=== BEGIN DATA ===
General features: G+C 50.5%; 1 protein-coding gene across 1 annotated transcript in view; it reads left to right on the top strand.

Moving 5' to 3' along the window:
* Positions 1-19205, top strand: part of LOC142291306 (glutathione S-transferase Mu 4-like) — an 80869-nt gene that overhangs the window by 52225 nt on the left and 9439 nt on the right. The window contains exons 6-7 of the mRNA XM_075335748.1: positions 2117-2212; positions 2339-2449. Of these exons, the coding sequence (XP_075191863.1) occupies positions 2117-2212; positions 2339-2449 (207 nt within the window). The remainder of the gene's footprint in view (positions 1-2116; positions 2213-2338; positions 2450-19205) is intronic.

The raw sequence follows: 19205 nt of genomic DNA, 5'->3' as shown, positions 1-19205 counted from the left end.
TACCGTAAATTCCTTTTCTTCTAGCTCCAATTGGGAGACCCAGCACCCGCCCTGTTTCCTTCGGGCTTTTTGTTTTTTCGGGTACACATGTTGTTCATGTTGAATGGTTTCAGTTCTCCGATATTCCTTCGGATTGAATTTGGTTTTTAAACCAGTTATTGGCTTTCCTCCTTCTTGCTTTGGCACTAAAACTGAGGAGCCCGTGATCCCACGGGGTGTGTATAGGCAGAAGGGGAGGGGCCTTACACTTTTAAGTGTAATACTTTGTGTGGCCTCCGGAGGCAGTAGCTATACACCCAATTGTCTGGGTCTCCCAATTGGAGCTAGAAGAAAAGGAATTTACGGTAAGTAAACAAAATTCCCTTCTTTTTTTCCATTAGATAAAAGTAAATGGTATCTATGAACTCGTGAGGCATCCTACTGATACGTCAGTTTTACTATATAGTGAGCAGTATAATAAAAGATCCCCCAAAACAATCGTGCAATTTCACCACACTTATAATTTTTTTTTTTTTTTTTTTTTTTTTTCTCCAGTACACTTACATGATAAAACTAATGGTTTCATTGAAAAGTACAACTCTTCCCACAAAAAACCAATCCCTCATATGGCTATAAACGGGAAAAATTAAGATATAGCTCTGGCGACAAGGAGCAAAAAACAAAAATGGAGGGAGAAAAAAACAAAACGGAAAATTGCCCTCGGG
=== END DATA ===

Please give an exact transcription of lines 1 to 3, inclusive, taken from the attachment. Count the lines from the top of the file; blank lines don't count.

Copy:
General features: G+C 50.5%; 1 protein-coding gene across 1 annotated transcript in view; it reads left to right on the top strand.

Moving 5' to 3' along the window:
* Positions 1-19205, top strand: part of LOC142291306 (glutathione S-transferase Mu 4-like) — an 80869-nt gene that overhangs the window by 52225 nt on the left and 9439 nt on the right. The window contains exons 6-7 of the mRNA XM_075335748.1: positions 2117-2212; positions 2339-2449. Of these exons, the coding sequence (XP_075191863.1) occupies positions 2117-2212; positions 2339-2449 (207 nt within the window). The remainder of the gene's footprint in view (positions 1-2116; positions 2213-2338; positions 2450-19205) is intronic.